A third kind of suffering that Christians from the earliest days of the Church through all the ages until the present have experienced—persecution for their faith, “on account of Me” Jesus says in Matthew 5:11. “Blessed are you when men revile you, persecute you, and say all kinds of evil things against you falsely on My account.” That kind of suffering is all too pervasive throughout the world today 24/7 as Christians in many countries are literally being tortured and martyred by the hundreds of thousands for the sake of Christ. They are bearing His cross because they have taken up His cross and followed Him. (1 Peter 4:13, 14, 16, 19) Their kind of suffering merits a glorious eternal reward.

The fourth kind of suffering is for doing good, “for doing right” 2:15, “for your good deeds.” “They slander you as evildoers.” “For the sake of righteousness” (You are not suffering because of your Christian faith, as in the previous kind of suffering, nevertheless you endure it and respond like a Christian although it may be unjust and undeserved and not directly related to your Christian faith.) Matthew 5:10 “persecuted for the sake of righteousness.” For that reason, Peter writes, “Keep your behavior excellent” among outsiders so there will be no occasion to accuse you. (2:12). “It is God's will that by doing right your good and honest lives should silence the ignorance of foolish men” (2:15). You don't get any Boy Scout badges for enduring it patiently when being harshly treated if you have really sinned. (2:20) “But if you bear suffering patiently when you do right and it is undeserved, it is acceptable and well-pleasing to God.”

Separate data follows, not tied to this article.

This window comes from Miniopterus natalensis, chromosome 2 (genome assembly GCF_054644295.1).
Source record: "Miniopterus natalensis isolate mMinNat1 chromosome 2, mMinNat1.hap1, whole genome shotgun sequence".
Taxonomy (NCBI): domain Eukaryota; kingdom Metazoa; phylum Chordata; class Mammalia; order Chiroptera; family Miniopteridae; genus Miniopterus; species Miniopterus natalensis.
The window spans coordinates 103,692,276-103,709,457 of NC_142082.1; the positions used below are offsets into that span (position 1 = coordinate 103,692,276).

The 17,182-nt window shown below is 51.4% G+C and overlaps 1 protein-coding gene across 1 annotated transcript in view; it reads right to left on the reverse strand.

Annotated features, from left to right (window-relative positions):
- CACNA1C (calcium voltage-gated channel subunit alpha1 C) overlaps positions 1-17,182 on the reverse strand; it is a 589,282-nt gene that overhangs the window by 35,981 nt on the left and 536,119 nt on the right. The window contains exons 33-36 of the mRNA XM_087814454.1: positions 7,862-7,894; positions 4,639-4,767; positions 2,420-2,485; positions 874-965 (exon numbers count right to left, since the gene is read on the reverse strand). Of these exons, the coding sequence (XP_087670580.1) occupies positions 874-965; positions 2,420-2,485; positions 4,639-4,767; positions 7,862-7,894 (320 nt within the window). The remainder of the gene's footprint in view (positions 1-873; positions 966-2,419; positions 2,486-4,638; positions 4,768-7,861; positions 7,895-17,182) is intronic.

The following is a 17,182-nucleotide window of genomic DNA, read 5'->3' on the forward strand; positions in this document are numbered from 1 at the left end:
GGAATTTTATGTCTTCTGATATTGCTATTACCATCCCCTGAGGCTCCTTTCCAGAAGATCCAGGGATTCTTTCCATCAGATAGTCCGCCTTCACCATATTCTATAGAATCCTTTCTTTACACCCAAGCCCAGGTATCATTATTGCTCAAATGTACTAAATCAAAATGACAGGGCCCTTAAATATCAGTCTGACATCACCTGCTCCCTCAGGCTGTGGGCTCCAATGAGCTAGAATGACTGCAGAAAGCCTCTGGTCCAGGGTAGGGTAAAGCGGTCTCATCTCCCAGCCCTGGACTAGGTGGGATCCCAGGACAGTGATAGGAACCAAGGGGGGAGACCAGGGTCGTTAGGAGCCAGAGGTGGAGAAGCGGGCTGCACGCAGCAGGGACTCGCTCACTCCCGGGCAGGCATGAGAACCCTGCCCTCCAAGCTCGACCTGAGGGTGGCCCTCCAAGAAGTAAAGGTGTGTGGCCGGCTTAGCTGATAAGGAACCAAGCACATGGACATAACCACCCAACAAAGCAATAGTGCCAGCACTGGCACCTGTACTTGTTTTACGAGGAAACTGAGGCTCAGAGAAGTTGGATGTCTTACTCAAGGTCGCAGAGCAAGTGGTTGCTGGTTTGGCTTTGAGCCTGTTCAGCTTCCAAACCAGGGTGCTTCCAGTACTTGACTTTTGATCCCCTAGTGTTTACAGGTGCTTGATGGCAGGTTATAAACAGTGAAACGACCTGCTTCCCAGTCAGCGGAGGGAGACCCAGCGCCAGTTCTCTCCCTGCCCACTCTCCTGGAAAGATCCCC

How shall we respond under suffering? We are not left in doubt: “Be zealous for what is good, anticipate rewards from God, rejoice while suffering, regard yourself as blessed, love your enemies, pray and pray for them, don't be ashamed, give glory to God, endure it patiently, keep your behavior excellent, be ready to give a logical defense, act courteously and respectfully, do not be afraid of their threats nor be disturbed by their opposition, acknowledge Christ as Lord, and keep your conscience clear.” (3:13-17)

So which category of suffering are you being blessed with today? Which am I? God is not obliged to tell us; He has His perfect plan for each of our lives. I suggest that we trust His plan. But He doesn't keep it a secret how He expects us to respond to suffering so we can “find favor with Him.” We don't have to waste our time pulling petals off of innocent daisy flowers to find out if we deserve it.

Tuesday, February 7, 2017


We can never resign, retire, renounce, or retreat from our responsibility as a role model. We can't quit or discontinue, outgrow, outlive our role or withdraw, give up, or abdicate even in our advanced season of life.